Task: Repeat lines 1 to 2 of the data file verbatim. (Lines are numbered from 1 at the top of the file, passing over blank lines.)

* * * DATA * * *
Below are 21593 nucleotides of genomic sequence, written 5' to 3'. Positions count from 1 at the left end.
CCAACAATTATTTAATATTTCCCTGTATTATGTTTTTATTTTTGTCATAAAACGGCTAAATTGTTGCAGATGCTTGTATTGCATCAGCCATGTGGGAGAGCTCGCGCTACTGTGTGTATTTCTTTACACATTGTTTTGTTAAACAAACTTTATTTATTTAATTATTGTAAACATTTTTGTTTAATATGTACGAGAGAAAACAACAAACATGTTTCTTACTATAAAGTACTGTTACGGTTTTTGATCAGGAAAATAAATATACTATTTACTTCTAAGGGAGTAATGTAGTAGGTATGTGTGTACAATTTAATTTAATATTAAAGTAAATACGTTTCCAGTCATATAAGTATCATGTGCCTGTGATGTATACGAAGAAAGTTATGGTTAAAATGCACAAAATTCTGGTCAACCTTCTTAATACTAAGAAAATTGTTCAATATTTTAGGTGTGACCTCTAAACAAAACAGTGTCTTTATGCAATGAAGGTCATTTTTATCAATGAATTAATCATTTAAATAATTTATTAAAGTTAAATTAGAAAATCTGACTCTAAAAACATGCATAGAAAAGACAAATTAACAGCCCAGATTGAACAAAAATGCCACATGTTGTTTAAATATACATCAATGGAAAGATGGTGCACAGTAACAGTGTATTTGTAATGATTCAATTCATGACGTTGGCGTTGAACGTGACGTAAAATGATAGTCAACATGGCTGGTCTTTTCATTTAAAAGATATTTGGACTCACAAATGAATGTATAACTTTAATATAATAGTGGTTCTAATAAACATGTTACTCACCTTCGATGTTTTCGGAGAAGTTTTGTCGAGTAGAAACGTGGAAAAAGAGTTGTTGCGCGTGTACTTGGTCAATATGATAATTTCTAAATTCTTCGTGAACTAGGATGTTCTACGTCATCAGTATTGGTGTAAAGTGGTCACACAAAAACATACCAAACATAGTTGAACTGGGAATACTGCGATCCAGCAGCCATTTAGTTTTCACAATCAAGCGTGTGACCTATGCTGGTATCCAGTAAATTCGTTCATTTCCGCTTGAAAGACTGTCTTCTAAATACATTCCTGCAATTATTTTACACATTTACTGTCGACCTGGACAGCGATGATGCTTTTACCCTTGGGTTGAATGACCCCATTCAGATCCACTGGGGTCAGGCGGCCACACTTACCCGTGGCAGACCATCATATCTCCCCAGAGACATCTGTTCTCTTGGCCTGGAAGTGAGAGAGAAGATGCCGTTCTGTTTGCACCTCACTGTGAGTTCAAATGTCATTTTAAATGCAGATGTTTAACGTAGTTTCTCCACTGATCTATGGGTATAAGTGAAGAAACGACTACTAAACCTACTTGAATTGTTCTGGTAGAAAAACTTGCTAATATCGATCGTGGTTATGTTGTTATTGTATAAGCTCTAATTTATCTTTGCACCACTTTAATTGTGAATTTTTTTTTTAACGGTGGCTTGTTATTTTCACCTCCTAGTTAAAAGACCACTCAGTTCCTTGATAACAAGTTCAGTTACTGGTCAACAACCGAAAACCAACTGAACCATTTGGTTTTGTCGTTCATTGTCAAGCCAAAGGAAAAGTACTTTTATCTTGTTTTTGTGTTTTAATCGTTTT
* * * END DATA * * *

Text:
Below are 21593 nucleotides of genomic sequence, written 5' to 3'. Positions count from 1 at the left end.
CCAACAATTATTTAATATTTCCCTGTATTATGTTTTTATTTTTGTCATAAAACGGCTAAATTGTTGCAGATGCTTGTATTGCATCAGCCATGTGGGAGAGCTCGCGCTACTGTGTGTATTTCTTTACACATTGTTTTGTTAAACAAACTTTATTTATTTAATTATTGTAAACATTTTTGTTTAATATGTACGAGAGAAAACAACAAACATGTTTCTTACTATAAAGTACTGTTACGGTTTTTGATCAGGAAAATAAATATACTATTTACTTCTAAGGGAGTAATGTAGTAGGTATGTGTGTACAATTTAATTTAATATTAAAGTAAATACGTTTCCAGTCATATAAGTATCATGTGCCTGTGATGTATACGAAGAAAGTTATGGTTAAAATGCACAAAATTCTGGTCAACCTTCTTAATACTAAGAAAATTGTTCAATATTTTAGGTGTGACCTCTAAACAAAACAGTGTCTTTATGCAATGAAGGTCATTTTTATCAATGAATTAATCATTTAAATAATTTATTAAAGTTAAATTAGAAAATCTGACTCTAAAAACATGCATAGAAAAGACAAATTAACAGCCCAGATTGAACAAAAATGCCACATGTTGTTTAAATATACATCAATGGAAAGATGGTGCACAGTAACAGTGTATTTGTAATGATTCAATTCATGACGTTGGCGTTGAACGTGACGTAAAATGATAGTCAACATGGCTGGTCTTTTCATTTAAAAGATATTTGGACTCACAAATGAATGTATAACTTTAATATAATAGTGGTTCTAATAAACATGTTACTCACCTTCGATGTTTTCGGAGAAGTTTTGTCGAGTAGAAACGTGGAAAAAGAGTTGTTGCGCGTGTACTTGGTCAATATGATAATTTCTAAATTCTTCGTGAACTAGGATGTTCTACGTCATCAGTATTGGTGTAAAGTGGTCACACAAAAACATACCAAACATAGTTGAACTGGGAATACTGCGATCCAGCAGCCATTTAGTTTTCACAATCAAGCGTGTGACCTATGCTGGTATCCAGTAAATTCGTTCATTTCCGCTTGAAAGACTGTCTTCTAAATACATTCCTGCAATTATTTTACACATTTACTGTCGACCTGGACAGCGATGATGCTTTTACCCTTGGGTTGAATGACCCCATTCAGATCCACTGGGGTCAGGCGGCCACACTTACCCGTGGCAGACCATCATATCTCCCCAGAGACATCTGTTCTCTTGGCCTGGAAGTGAGAGAGAAGATGCCGTTCTGTTTGCACCTCACTGTGAGTTCAAATGTCATTTTAAATGCAGATGTTTAACGTAGTTTCTCCACTGATCTATGGGTATAAGTGAAGAAACGACTACTAAACCTACTTGAATTGTTCTGGTAGAAAAACTTGCTAATATCGATCGTGGTTATGTTGTTATTGTATAAGCTCTAATTTATCTTTGCACCACTTTAATTGTGAATTTTTTTTTTAACGGTGGCTTGTTATTTTCACCTCCTAGTTAAAAGACCACTCAGTTCCTTGATAACAAGTTCAGTTACTGGTCAACAACCGAAAACCAACTGAACCATTTGGTTTTGTCGTTCATTGTCAAGCCAAAGGAAAAGTACTTTTATCTTGTTTTTGTGTTTTAATCGTTTT